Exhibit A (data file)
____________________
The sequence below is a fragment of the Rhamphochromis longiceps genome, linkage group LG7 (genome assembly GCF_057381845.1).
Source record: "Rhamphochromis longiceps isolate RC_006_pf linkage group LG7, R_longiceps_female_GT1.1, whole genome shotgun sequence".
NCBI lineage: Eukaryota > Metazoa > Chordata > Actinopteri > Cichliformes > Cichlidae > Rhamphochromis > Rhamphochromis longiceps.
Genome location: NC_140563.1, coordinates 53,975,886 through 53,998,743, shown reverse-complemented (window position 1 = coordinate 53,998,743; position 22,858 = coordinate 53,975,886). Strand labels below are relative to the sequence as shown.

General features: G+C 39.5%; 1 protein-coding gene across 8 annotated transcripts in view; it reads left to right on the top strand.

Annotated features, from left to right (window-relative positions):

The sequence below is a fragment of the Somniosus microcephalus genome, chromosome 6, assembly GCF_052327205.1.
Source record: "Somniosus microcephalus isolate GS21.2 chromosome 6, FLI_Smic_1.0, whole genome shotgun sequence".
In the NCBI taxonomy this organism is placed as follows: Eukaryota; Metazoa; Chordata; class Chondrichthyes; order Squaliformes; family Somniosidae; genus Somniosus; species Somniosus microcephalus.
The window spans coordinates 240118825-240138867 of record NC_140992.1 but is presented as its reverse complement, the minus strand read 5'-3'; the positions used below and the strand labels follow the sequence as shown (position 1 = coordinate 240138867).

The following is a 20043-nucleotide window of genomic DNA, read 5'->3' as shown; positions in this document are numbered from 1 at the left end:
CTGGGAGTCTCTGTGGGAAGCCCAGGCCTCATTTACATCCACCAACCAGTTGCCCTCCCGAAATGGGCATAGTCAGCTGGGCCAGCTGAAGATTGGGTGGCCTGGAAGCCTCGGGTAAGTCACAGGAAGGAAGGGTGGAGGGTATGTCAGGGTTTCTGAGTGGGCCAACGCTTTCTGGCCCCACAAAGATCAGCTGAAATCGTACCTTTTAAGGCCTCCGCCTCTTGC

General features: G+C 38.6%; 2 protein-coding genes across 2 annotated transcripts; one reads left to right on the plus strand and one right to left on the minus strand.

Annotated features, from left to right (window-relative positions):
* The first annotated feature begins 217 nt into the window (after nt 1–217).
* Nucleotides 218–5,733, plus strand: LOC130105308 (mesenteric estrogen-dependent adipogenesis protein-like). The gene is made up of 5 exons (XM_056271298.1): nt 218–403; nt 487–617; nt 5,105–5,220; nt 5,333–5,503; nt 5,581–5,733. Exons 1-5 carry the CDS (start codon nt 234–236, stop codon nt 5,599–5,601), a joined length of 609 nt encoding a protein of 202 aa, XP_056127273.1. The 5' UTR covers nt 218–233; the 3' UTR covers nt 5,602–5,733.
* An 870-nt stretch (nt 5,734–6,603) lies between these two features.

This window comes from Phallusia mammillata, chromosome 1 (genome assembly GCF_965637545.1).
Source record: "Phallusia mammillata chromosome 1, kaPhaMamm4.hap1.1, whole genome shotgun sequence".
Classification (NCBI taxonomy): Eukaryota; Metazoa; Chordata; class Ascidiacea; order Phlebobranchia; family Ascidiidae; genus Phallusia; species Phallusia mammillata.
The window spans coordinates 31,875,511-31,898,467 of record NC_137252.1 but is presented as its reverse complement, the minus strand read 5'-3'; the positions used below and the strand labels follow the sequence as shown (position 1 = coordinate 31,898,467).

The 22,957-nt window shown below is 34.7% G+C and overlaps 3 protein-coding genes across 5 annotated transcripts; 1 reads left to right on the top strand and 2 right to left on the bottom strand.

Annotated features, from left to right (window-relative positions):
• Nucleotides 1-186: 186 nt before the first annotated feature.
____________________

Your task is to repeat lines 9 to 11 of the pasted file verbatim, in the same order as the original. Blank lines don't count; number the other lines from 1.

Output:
In the NCBI taxonomy this organism is placed as follows: Eukaryota; Metazoa; Chordata; class Chondrichthyes; order Squaliformes; family Somniosidae; genus Somniosus; species Somniosus microcephalus.
The window spans coordinates 240118825-240138867 of record NC_140992.1 but is presented as its reverse complement, the minus strand read 5'-3'; the positions used below and the strand labels follow the sequence as shown (position 1 = coordinate 240138867).

The following is a 20043-nucleotide window of genomic DNA, read 5'->3' as shown; positions in this document are numbered from 1 at the left end: